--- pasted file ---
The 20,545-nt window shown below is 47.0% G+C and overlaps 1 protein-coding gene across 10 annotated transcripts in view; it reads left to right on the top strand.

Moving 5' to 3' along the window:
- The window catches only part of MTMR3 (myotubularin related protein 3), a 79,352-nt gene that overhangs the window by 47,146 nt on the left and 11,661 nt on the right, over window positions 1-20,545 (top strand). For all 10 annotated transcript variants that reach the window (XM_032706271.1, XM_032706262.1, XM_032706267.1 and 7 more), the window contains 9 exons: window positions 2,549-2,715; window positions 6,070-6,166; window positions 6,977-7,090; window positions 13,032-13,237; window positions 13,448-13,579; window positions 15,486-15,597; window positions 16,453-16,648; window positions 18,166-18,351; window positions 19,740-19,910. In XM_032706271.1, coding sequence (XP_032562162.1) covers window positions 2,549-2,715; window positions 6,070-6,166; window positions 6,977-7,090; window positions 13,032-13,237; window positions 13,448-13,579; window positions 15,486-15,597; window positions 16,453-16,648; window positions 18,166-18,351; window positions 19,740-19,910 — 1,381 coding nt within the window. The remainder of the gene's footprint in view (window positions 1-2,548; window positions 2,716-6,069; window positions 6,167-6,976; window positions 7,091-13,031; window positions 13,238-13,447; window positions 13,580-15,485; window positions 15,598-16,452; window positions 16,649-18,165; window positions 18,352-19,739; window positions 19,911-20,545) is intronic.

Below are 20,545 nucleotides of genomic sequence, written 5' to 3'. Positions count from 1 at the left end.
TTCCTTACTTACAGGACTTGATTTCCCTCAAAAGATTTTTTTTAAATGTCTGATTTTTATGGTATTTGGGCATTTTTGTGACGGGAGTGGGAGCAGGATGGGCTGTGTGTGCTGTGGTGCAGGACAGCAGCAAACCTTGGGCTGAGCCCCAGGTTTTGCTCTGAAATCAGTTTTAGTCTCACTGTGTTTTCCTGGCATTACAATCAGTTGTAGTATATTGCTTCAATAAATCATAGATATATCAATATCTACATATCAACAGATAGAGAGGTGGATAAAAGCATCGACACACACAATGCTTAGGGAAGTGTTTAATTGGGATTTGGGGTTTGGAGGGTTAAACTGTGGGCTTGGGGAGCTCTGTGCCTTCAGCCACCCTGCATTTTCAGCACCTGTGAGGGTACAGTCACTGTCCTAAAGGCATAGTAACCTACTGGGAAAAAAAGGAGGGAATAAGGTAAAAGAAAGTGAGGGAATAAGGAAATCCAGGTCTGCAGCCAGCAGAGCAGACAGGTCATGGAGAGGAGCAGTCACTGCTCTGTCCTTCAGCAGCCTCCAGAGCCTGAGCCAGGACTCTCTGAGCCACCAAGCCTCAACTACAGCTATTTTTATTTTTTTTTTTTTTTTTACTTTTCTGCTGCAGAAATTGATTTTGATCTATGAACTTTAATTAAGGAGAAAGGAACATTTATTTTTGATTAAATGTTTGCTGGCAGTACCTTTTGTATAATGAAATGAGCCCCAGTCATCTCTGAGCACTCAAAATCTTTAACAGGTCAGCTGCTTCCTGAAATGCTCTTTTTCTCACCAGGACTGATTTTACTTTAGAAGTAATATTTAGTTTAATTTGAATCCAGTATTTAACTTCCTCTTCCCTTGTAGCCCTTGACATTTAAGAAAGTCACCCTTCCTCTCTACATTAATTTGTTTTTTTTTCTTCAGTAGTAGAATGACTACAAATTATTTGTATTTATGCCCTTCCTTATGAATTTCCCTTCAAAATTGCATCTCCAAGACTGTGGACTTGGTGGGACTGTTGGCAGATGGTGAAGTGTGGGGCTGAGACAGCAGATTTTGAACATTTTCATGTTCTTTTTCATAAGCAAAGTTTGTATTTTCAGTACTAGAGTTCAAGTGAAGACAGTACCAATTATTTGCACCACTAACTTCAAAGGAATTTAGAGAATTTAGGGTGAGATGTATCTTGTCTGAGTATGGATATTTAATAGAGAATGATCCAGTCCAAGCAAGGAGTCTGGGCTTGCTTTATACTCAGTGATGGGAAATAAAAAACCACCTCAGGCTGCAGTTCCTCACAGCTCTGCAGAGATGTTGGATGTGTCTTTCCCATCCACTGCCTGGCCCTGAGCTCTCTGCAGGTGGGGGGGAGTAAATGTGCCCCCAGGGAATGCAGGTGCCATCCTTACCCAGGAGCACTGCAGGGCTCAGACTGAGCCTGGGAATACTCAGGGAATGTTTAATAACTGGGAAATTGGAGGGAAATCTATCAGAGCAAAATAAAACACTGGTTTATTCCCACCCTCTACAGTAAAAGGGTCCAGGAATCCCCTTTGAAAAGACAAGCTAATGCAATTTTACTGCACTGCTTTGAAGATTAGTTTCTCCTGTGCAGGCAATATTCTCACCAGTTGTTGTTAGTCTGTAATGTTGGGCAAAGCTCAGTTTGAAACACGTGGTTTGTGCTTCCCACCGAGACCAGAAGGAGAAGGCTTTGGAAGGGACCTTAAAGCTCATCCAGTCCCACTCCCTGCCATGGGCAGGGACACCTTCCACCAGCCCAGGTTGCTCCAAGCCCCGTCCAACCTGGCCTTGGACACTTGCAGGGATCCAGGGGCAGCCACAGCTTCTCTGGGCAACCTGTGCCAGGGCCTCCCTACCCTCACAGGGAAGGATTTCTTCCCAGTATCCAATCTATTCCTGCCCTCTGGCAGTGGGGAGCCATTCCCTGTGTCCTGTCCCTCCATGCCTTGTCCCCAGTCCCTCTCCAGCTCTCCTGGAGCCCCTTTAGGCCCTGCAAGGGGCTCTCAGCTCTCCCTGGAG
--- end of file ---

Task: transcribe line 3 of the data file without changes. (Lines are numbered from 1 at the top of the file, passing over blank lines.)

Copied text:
- The window catches only part of MTMR3 (myotubularin related protein 3), a 79,352-nt gene that overhangs the window by 47,146 nt on the left and 11,661 nt on the right, over window positions 1-20,545 (top strand). For all 10 annotated transcript variants that reach the window (XM_032706271.1, XM_032706262.1, XM_032706267.1 and 7 more), the window contains 9 exons: window positions 2,549-2,715; window positions 6,070-6,166; window positions 6,977-7,090; window positions 13,032-13,237; window positions 13,448-13,579; window positions 15,486-15,597; window positions 16,453-16,648; window positions 18,166-18,351; window positions 19,740-19,910. In XM_032706271.1, coding sequence (XP_032562162.1) covers window positions 2,549-2,715; window positions 6,070-6,166; window positions 6,977-7,090; window positions 13,032-13,237; window positions 13,448-13,579; window positions 15,486-15,597; window positions 16,453-16,648; window positions 18,166-18,351; window positions 19,740-19,910 — 1,381 coding nt within the window. The remainder of the gene's footprint in view (window positions 1-2,548; window positions 2,716-6,069; window positions 6,167-6,976; window positions 7,091-13,031; window positions 13,238-13,447; window positions 13,580-15,485; window positions 15,598-16,452; window positions 16,649-18,165; window positions 18,352-19,739; window positions 19,911-20,545) is intronic.